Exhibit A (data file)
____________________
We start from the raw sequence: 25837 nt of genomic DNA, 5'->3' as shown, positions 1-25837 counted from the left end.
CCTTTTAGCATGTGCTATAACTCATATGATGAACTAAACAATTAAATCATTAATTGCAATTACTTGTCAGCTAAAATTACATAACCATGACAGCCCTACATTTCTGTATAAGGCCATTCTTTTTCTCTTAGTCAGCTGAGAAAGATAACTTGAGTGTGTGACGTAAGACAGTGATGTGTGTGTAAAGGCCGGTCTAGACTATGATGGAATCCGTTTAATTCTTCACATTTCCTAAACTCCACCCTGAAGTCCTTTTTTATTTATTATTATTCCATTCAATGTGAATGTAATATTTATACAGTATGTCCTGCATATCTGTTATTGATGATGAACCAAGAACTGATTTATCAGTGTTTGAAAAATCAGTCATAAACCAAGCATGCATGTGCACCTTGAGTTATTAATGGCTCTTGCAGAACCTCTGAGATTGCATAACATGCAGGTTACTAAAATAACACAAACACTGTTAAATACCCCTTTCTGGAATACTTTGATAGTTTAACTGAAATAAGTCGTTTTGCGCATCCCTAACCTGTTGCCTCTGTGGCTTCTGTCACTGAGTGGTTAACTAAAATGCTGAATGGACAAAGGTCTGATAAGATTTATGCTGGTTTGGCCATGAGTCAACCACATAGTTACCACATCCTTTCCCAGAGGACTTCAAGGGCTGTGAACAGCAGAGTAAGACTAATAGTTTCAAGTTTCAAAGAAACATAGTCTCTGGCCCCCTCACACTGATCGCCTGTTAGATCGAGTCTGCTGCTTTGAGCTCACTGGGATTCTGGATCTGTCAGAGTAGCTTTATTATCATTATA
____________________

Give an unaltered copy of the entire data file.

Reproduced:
We start from the raw sequence: 25837 nt of genomic DNA, 5'->3' as shown, positions 1-25837 counted from the left end.
CCTTTTAGCATGTGCTATAACTCATATGATGAACTAAACAATTAAATCATTAATTGCAATTACTTGTCAGCTAAAATTACATAACCATGACAGCCCTACATTTCTGTATAAGGCCATTCTTTTTCTCTTAGTCAGCTGAGAAAGATAACTTGAGTGTGTGACGTAAGACAGTGATGTGTGTGTAAAGGCCGGTCTAGACTATGATGGAATCCGTTTAATTCTTCACATTTCCTAAACTCCACCCTGAAGTCCTTTTTTATTTATTATTATTCCATTCAATGTGAATGTAATATTTATACAGTATGTCCTGCATATCTGTTATTGATGATGAACCAAGAACTGATTTATCAGTGTTTGAAAAATCAGTCATAAACCAAGCATGCATGTGCACCTTGAGTTATTAATGGCTCTTGCAGAACCTCTGAGATTGCATAACATGCAGGTTACTAAAATAACACAAACACTGTTAAATACCCCTTTCTGGAATACTTTGATAGTTTAACTGAAATAAGTCGTTTTGCGCATCCCTAACCTGTTGCCTCTGTGGCTTCTGTCACTGAGTGGTTAACTAAAATGCTGAATGGACAAAGGTCTGATAAGATTTATGCTGGTTTGGCCATGAGTCAACCACATAGTTACCACATCCTTTCCCAGAGGACTTCAAGGGCTGTGAACAGCAGAGTAAGACTAATAGTTTCAAGTTTCAAAGAAACATAGTCTCTGGCCCCCTCACACTGATCGCCTGTTAGATCGAGTCTGCTGCTTTGAGCTCACTGGGATTCTGGATCTGTCAGAGTAGCTTTATTATCATTATA